Wednesday, January 9, 2013

Fishing the Arkansas Tailwater


   I have been fly fishing for the better part of ten years now, and have (somehow) never made it to Pueblo to fish the Arkansas tailwater. I guess yesterday I decided enough was enough so I headed down there. 

   Arriving in Pueblo to find that Google Maps had led me astray concerning the most direct rout to the river, I resolved to flow, like water, down hill. This led me again and again to vistas overlooking the Ark, but with limited access due to private property. Increasingly annoyed with the less than practical layout of the city, I finally found a place to park that was neither posted nor perilous. 

   My first sight as I parked the car was a bald eagle perched in a cottonwood tree, scanning a slow pool formed by a diversion structure. There was not a breath of wind, the air was tolerably warm considering the time of year, and enthusiastic birds heralded my coming with a cacophony of song. In winter, we keep bird feeders stocked with oiled sunflower seeds and suet. They attract mostly finches and sparrows, with a smattering of chickadees, creepers and the odd woodpecker. Clearly this river bottom was better habitat than my front yard. A surprising array of bird life was in evidence along the wooded river corridor, and I was delighted to observe it. Geese and mallards of course, but also ducks of many sorts, from grebes to coots, goldeneyes, buffleheads, mergansers and a small flock of what I took to be teal flying by at a terrific speed. The sound of the wind ripping through their primaries, a course vibrating rasp, was the only evidence of their passing. 

   I saw kingfishers and herons, and besides the eagles (there were several patrolling the corridor) there was an assortment of hawks. The hawks claimed their perches with high, piercing calls. A number of smaller birds including robins, finches, wrens, chickadees, flickers, and a great flock of starlings rounded out those I was able to identify. An unfamiliar bird caught my eye, robin sized, with a dusty greyish breast and slightly curved beak. It was rustling in the undergrowth and looked quite content. 

   The sky was overcast, and a sparse hatch of blue winged olives was coming off. One alighted on my chest pack, and I paused to consider the fact that I never carry dry flies. When I started fly fishing, I foreswore dries and streamers in an effort to develop my high-sticking chops. I suppose I should discontinue that practice, as I am now fairly confident in my nymphing abilities. Still, sight fishing to a trout feeding sub-surface, with fine tippets and tiny flies, is my preferred way to fish. The mechanics of nymphing are more tricky (as a rule) than those of the dry fly, and streamers have always reminded me of fishing with a Rapala. Not that there is anything wrong with that, but personally I do not derive much satisfaction from catching trout on lures. Why the same does not hold true for me when it comes to other species of fish is anyones guess. Perhaps I am an idiot. 

   I waded out to a current seam at the head of a long slow pool, armed with a tiny glow-bug (Oregon Cheese) and a red and black Go-Go Dancer, size twenty. I was soon fast to a decent fish, and a flash of gold made me think I had hooked a walleye. There are a few warmwater fish in the Arkansas tailwater, but what I had was not a walleye, it was a sucker. Luckily for the sucker, my freezer is stocked to overflowing with sucker meat, which makes excellent laker bait. He went back to the river, as did his chums that followed. A couple small browns came to hand, much too small for me to pump their stomachs for clues, and I quit for another location.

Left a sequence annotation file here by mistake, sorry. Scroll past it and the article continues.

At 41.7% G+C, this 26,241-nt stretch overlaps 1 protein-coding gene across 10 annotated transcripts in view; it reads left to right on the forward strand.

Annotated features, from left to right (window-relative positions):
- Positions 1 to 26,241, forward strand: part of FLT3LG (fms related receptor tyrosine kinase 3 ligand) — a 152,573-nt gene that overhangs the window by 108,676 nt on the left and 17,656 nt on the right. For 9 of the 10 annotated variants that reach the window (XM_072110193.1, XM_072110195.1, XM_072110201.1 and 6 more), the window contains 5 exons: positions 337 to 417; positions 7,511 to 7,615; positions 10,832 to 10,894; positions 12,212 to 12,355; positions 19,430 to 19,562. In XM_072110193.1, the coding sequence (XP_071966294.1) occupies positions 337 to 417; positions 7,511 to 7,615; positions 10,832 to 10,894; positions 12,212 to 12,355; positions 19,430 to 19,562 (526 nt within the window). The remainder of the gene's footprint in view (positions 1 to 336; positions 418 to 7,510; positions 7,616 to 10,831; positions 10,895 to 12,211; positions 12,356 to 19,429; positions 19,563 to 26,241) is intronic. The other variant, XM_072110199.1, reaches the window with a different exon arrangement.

All the “perfect” looking winter spots yielded nothing, so I resolved to fish imperfect water. I prospected swifter runs at the heads of pools, using a large amount of Mojo Mud for weight. A couple decent rainbows resulted. The better fish I caught were eating anything red. A red San Juan Worm, a red Miracle Midge (properly dressed!) a red Go-Go Dancer. Red flies in swifter water is a pretty flimsy pattern. Still, a few fish in a new river, in low flows, in the middle of winter, is something I can take. 

   I was making my way up stream, passing the occasional riser, loathe to tear down my nymphing rig, when I came upon a pod of steady rising trout. They looked small, but there were at least twenty of them, and perhaps more. "To hell with it" I thought, and I broke down my rig. The emergers the trout were eating were alarmingly insubstantial, perhaps a size forty. Nothing I could match. Still, I tie some pretty sparse midges, so...

   I tapered my leader down to 7X, and tied on a single midge. The pattern is simple, but extremely effective. It is essentially a Disco Midge on a Tiemco 2488, with an Organza wingcase, divided over the thorax. You might call it a guide fly, it is as quick and easy a tie as exists. The variant I tied on was blue with a cream thorax, in a size 28. I straightened and greased up my leader, and put it in front of the fish. 

   I am not sure how many trout were actually in that pod, but I think I caught most of them. I need to fish greased leaders to risers more often! They were small fish, eight to fourteen inches, but acrobatic in their efforts to rid themselves of the annoyance. 

   It was beautiful. 

   


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2 comments:

  1. I loathe breaking down a nymph rig to risers, oh do I loathe. Sounds like u made the right move though.

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